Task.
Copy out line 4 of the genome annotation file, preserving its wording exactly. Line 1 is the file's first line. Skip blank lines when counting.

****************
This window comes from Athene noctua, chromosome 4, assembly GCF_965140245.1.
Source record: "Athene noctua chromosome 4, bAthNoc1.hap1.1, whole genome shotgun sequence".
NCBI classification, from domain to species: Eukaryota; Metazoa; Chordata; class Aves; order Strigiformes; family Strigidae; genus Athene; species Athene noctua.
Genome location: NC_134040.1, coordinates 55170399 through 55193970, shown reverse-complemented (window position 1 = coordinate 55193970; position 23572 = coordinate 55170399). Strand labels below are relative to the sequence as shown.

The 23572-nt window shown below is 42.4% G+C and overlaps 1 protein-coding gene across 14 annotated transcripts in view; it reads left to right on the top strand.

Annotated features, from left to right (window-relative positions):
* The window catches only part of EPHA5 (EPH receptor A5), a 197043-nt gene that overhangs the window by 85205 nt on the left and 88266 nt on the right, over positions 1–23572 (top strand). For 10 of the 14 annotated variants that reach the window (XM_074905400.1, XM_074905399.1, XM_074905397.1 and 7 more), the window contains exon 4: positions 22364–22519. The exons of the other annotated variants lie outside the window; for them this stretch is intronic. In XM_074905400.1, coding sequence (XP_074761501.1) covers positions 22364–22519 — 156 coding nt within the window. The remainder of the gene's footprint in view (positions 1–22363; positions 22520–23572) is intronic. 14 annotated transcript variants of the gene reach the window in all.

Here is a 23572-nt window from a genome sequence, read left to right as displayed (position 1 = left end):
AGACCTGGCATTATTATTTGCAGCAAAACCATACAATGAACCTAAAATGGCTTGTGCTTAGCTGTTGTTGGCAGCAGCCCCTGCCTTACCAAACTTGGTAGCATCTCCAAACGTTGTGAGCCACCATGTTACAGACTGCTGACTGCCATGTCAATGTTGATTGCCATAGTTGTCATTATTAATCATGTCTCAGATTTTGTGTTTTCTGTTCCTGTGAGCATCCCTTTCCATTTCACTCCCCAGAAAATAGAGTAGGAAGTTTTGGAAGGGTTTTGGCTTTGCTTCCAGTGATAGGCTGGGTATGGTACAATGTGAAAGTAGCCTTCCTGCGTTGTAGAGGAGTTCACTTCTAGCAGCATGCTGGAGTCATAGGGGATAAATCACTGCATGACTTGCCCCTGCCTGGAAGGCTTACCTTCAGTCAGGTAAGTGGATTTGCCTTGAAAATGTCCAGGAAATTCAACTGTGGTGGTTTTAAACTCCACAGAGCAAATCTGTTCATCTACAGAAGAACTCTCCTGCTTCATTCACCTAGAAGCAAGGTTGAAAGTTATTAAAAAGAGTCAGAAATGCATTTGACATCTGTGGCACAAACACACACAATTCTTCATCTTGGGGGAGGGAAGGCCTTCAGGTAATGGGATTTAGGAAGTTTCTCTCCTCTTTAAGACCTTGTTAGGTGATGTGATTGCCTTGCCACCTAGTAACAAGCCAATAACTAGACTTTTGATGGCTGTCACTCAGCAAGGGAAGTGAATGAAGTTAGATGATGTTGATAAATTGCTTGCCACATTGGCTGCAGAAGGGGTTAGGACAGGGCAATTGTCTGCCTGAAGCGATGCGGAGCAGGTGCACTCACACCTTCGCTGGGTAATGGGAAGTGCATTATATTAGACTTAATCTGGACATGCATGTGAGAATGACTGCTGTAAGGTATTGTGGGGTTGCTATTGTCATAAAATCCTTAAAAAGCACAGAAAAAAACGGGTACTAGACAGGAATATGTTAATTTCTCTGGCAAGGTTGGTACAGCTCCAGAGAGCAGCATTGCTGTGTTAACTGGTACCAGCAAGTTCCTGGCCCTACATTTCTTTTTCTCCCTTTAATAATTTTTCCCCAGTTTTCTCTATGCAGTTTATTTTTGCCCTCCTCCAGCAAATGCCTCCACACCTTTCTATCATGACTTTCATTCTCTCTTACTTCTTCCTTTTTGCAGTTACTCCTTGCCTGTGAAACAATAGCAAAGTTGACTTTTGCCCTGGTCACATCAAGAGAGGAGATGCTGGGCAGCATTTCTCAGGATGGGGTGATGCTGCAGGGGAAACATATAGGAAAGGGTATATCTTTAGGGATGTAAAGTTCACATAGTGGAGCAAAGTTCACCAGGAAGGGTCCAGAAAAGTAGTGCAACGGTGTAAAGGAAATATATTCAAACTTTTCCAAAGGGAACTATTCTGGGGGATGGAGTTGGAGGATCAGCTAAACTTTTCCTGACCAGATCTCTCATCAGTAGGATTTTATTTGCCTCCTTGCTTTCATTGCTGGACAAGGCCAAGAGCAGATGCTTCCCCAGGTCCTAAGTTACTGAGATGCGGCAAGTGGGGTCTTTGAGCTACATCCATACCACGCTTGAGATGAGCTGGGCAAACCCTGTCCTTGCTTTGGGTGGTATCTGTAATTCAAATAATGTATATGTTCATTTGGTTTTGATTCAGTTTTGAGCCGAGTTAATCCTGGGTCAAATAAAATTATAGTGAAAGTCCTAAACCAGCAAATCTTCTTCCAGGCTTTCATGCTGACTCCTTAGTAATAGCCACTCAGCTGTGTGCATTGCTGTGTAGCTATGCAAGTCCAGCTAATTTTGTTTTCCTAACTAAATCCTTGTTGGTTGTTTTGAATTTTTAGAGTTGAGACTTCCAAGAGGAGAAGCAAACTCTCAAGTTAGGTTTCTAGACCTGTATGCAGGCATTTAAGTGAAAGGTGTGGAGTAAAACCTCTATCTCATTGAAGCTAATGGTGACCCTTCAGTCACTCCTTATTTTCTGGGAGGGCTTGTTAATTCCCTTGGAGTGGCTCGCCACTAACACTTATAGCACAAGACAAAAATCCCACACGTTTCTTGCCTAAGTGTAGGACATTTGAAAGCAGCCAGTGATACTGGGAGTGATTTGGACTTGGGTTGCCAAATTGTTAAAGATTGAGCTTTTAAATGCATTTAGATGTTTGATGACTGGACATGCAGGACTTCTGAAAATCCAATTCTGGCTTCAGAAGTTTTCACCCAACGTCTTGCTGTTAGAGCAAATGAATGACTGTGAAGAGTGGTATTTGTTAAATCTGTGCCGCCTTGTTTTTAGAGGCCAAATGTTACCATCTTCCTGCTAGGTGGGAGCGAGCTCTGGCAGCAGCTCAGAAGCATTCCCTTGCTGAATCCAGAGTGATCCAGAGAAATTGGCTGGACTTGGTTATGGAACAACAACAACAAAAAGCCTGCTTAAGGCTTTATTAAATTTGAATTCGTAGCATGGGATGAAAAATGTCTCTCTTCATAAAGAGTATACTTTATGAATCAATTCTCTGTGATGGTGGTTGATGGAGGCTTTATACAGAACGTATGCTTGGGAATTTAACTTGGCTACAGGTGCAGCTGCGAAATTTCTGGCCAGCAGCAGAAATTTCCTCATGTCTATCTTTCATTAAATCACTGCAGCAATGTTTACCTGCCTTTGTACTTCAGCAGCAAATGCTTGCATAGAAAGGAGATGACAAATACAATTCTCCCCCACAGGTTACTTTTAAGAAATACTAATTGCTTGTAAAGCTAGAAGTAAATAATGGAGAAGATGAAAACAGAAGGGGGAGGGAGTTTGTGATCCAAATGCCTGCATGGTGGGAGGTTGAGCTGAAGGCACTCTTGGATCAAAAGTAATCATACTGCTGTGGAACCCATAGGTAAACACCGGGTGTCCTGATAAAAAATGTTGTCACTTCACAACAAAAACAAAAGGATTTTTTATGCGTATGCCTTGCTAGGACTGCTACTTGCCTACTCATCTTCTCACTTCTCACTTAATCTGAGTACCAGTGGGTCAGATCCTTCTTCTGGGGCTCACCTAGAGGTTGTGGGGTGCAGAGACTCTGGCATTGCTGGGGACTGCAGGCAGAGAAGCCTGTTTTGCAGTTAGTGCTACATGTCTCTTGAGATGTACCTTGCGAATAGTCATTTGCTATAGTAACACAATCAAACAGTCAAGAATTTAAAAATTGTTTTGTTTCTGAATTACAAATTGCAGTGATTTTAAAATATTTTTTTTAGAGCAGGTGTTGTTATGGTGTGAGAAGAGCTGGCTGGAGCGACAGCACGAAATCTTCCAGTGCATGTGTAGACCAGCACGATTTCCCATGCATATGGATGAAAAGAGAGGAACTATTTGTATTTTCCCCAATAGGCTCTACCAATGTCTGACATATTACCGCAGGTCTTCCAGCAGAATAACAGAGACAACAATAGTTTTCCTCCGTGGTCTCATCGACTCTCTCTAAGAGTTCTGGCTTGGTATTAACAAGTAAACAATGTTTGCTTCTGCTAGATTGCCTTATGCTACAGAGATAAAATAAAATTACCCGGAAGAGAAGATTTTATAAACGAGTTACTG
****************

Genome location: NC_134040.1, coordinates 55170399 through 55193970, shown reverse-complemented (window position 1 = coordinate 55193970; position 23572 = coordinate 55170399). Strand labels below are relative to the sequence as shown.